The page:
The situation Syria is a particularly challenging one for the makers of U.S. foreign policy. The Syrian regime has managed to create special ties with several different entities over the decades, including Iran and Hezbollah. Toppling it is likely to change many things in the Middle East, each change carrying a possible undesirable outcome for the United States or Israel. It is understandable why the official U.S. response to the Syrian regime's crimes has been largely symbolic in nature.
If we concern ourselves with the interests of the Syrian people, however, whatever follows the regime of Bashar al-Assad cannot be worse.
This is evident in the Syrian regime's handling of the current demonstrations and protests taking place across the country. The death toll has approached 1,000 protesters, mostly killed by live ammunition. Tanks have been deployed into the streets of cities like Homs and Daraa. At least one mass grave was found near Daraa after a siege of the city cut off food, electric and water supplies.
And since Syria has banned foreign reporters from entering the country, Syrians have been relying mainly on cell phone footage posted on YouTube and Facebook to spread the word about their plight. Reuters' Suleiman al-Khalidi and Al Jazeera's Dorothy Parvaz have offered their personal accounts of being held by the Syrian regime. Reading the reports and watching the amateur footage posted on YouTube, I can only reach the conclusion that the regime in Syria literally hates Syrians. Its rancor toward them is staggering.
That may sound over the top to Americans, but it's no news to Syrians. In fact, Syrians have seen worse from their Baathist regime in the past. The bloodbaths in Homs, Hamah, and other cities in the '80s claimed the lives of tens of thousands of Syrians at the hands of the country's armed forces. Decades of living under this regime have taught every Syrian to suspect his or her own family members of being intelligence pawns, ready to report them if they say the "wrong" thing. I have a few Syrian friends living in Minnesota who cannot obtain information by phone from their own family members living in Syria. This is because people in Syria are so cautious about what they say over the phone that they avoid even describing neutrally what's happening there.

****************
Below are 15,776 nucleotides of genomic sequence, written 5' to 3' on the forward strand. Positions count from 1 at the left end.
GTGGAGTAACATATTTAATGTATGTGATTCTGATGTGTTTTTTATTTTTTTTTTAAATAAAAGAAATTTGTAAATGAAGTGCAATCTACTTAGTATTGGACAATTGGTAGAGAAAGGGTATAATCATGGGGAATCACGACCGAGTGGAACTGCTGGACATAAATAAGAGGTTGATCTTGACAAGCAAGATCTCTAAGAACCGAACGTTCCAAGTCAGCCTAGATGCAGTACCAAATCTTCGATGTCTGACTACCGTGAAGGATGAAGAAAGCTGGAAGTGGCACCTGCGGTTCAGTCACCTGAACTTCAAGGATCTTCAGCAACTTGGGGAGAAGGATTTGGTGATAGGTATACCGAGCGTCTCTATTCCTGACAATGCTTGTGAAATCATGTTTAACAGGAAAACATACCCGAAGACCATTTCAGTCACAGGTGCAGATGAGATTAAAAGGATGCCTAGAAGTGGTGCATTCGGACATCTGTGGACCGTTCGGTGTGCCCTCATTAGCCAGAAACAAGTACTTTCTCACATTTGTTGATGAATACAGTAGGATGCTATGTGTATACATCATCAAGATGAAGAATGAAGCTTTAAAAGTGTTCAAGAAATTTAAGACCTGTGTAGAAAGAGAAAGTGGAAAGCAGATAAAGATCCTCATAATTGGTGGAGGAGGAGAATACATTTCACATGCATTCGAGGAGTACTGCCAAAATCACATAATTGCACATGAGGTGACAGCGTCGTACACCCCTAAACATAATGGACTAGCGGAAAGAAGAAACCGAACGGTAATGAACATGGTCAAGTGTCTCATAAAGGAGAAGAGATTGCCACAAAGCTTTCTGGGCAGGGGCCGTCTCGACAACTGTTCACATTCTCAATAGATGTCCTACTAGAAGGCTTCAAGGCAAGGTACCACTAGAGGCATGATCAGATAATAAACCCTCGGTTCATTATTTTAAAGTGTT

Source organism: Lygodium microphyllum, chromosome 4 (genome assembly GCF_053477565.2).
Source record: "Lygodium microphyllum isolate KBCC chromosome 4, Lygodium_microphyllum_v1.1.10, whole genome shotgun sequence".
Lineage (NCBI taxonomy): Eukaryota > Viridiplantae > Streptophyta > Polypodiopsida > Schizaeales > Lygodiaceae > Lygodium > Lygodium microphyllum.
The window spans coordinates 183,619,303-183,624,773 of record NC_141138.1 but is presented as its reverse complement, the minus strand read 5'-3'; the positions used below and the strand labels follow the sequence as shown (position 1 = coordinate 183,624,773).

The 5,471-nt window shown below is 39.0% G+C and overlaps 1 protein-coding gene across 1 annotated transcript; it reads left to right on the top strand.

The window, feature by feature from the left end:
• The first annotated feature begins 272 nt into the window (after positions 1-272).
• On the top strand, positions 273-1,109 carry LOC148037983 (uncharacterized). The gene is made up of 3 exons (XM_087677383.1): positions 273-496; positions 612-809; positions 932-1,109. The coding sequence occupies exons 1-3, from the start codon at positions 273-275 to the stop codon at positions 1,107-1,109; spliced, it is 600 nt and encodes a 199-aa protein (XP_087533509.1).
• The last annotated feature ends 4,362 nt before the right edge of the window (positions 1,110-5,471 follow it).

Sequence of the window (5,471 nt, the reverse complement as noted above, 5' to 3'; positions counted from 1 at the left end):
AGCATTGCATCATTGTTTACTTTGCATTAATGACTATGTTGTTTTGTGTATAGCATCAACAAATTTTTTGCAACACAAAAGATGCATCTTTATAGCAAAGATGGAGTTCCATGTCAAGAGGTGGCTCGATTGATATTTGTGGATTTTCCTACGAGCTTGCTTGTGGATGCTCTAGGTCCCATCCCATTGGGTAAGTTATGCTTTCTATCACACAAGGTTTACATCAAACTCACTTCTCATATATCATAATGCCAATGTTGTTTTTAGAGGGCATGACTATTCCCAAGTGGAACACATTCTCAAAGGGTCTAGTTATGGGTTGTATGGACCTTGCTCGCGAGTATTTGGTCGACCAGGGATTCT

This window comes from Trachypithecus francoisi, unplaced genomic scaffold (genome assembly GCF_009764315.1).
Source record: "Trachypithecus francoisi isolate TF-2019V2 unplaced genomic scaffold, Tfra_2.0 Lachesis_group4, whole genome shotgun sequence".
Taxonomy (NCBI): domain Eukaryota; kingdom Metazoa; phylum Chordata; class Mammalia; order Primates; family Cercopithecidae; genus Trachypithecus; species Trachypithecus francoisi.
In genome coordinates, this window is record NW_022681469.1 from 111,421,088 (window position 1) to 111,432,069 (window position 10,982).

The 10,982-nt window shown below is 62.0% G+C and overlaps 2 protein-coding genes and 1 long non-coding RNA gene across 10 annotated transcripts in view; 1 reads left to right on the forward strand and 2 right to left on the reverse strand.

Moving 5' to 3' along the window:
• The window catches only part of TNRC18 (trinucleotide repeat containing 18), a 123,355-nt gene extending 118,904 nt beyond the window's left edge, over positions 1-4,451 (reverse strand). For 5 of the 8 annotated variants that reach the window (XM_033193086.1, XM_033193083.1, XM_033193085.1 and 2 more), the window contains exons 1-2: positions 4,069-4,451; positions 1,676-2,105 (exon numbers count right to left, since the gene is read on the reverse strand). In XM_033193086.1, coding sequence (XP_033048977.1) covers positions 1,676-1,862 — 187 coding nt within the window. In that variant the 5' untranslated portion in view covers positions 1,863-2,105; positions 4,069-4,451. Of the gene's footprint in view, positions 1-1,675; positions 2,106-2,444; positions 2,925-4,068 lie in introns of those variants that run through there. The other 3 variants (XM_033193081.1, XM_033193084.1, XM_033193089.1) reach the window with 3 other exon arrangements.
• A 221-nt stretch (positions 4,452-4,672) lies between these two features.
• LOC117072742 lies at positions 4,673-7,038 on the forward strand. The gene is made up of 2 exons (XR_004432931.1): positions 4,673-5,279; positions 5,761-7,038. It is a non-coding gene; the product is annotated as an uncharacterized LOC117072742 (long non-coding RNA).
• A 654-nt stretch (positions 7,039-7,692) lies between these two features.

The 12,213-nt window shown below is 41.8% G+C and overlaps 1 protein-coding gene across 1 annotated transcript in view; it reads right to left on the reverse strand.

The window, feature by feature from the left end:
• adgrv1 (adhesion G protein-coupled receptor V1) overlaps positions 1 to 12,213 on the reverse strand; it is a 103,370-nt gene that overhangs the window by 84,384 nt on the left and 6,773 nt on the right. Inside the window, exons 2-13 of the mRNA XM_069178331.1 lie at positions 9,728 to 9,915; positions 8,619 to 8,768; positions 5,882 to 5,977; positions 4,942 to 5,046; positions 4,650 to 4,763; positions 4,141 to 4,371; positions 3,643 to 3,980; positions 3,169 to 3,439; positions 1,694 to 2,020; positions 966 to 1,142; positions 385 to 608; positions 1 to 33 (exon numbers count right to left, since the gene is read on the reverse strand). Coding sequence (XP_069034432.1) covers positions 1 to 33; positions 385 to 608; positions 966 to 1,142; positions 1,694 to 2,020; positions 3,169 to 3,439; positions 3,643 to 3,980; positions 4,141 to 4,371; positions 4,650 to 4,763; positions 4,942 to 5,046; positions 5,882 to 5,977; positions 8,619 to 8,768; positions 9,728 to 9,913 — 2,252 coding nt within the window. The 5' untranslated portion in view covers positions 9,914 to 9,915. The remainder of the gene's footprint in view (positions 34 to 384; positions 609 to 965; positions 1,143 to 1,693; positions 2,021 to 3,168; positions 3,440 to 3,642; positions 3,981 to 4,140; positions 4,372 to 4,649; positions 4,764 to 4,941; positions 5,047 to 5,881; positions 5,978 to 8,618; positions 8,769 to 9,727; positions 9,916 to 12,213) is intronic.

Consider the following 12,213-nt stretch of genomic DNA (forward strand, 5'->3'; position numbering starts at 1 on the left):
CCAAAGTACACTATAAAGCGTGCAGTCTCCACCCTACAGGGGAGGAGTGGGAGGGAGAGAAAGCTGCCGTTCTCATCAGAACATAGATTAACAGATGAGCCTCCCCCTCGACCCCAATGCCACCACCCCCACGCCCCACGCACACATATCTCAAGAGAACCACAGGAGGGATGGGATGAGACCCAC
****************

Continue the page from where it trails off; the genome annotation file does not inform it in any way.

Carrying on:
The people of Syria are dealing with a regime of unparalleled brutality. If we assume the worst- case scenario, that a branch of the Taliban would take over after the end of the Assad regime, Syrians would still be better off.
The other day I watched in horror as Al Jazeera's Arabic channel showed footage of 13-year-old Hamza Alkhateeb, who was arrested, tortured, then killed by the regime's goons. The footage was an autopsy report showing evidence of head trauma, neck fracture and several bullet holes in the boy's arms and torso. The report said the boy's genitals were mutilated as well. Upon receiving Hamza's body, his family was instructed to sign a form promising not to take part in anti-regime protests.
Clearly, a regime with such an attitude should not be allowed to exist anywhere. I urge Minnesotans concerned about human rights to pay more attention to the situation in Syria.